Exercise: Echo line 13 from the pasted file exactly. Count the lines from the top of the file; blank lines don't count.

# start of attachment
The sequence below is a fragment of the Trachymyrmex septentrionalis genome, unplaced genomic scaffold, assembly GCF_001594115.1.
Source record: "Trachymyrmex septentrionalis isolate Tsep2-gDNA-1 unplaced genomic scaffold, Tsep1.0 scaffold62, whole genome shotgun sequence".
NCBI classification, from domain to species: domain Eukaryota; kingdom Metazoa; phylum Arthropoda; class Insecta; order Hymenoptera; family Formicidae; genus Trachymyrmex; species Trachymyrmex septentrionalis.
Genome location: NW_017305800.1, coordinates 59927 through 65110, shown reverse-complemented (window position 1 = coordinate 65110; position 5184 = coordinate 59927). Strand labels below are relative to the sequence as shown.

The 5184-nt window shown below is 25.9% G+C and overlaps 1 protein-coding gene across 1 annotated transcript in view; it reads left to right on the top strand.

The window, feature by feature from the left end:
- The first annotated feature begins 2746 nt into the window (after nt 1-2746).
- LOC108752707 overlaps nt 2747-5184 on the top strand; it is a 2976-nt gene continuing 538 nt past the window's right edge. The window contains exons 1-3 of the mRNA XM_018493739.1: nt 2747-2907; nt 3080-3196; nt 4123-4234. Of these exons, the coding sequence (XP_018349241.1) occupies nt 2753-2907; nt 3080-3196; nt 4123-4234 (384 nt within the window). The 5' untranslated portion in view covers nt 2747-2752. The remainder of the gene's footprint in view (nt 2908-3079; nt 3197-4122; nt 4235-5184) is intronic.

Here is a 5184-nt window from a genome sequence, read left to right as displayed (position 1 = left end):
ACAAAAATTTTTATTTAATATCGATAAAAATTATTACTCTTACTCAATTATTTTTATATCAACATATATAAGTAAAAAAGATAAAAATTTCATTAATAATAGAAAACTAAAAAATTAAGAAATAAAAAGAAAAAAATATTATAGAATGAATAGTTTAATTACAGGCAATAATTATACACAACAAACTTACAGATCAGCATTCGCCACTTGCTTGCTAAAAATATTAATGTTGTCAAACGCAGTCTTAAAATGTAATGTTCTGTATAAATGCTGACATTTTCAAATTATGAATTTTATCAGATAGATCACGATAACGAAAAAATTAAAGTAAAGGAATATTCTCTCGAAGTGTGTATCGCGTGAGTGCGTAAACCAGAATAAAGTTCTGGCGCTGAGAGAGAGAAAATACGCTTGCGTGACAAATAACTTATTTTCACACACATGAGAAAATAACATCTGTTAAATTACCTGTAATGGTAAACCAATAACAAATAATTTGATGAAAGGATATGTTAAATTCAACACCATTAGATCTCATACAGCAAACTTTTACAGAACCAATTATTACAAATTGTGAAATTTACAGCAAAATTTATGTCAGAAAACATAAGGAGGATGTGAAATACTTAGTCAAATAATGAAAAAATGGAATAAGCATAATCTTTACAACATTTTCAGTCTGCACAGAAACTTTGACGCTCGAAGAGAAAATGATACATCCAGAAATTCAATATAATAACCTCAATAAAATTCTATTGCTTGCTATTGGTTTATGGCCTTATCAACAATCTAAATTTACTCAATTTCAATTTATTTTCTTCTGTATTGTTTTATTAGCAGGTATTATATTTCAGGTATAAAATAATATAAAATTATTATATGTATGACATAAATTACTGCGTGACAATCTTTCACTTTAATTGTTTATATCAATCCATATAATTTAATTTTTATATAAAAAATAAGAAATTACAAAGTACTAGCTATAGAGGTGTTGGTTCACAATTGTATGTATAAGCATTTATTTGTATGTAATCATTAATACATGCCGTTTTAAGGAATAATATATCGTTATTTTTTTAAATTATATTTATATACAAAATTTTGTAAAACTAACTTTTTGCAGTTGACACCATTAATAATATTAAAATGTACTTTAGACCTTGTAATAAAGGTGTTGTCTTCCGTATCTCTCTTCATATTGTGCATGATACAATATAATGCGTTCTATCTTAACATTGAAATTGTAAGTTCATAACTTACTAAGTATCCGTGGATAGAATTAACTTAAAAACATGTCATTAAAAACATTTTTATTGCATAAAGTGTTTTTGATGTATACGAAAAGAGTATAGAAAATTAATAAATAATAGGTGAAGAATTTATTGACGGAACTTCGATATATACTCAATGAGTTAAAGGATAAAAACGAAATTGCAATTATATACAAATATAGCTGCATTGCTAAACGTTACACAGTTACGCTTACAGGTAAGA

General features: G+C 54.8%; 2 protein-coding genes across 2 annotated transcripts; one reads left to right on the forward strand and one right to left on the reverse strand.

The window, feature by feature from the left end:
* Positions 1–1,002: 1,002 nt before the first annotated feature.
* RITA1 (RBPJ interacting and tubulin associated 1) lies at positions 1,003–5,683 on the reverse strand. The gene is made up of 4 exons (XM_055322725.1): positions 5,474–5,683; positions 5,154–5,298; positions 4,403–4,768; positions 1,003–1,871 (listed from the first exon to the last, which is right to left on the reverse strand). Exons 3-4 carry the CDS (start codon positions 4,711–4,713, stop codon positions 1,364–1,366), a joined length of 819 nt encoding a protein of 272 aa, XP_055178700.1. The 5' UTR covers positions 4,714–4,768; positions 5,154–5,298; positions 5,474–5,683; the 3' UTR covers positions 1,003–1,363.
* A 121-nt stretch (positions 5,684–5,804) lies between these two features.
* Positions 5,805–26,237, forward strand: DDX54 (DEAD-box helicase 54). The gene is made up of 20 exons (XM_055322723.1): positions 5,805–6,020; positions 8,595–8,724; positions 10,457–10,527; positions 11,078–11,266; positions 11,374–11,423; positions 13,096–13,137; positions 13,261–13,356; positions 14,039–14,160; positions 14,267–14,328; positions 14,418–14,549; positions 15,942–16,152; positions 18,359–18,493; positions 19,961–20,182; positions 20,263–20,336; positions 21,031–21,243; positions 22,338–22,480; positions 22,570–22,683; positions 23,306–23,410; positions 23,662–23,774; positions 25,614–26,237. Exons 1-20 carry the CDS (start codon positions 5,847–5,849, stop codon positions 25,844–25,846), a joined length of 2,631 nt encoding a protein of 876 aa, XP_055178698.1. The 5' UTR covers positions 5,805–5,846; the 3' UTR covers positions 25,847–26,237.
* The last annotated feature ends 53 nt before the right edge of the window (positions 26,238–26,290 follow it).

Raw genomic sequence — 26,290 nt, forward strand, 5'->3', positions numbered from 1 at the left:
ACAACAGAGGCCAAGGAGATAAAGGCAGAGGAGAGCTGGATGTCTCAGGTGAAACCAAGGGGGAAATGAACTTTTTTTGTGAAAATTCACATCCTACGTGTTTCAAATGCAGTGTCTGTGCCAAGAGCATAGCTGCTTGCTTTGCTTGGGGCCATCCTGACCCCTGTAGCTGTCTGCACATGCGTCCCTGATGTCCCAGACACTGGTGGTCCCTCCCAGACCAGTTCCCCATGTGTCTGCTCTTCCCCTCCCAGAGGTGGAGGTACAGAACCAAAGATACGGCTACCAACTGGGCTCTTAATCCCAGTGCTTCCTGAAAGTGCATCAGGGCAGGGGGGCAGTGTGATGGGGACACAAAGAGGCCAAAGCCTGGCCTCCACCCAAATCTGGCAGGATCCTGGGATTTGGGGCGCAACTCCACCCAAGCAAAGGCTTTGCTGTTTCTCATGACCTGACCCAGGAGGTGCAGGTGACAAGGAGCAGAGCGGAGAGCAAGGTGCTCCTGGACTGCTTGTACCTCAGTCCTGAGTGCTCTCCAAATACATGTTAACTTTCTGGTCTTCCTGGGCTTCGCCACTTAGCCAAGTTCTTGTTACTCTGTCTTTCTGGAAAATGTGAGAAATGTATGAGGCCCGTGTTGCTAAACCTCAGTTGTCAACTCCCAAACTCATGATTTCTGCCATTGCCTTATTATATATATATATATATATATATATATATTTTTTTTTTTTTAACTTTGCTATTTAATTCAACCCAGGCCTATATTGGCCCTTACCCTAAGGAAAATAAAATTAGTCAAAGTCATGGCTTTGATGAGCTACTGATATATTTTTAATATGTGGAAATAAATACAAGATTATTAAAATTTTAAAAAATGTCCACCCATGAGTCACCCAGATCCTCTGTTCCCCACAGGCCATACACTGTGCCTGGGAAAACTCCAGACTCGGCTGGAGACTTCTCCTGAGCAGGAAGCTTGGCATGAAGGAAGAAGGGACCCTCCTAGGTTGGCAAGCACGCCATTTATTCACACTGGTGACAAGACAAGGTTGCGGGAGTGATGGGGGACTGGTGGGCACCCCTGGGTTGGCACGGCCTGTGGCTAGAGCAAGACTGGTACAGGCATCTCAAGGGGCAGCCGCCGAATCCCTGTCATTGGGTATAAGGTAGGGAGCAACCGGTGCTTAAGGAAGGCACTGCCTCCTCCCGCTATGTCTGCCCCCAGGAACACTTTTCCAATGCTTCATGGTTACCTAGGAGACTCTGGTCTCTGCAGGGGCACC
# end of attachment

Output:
* Positions 1–1,002: 1,002 nt before the first annotated feature.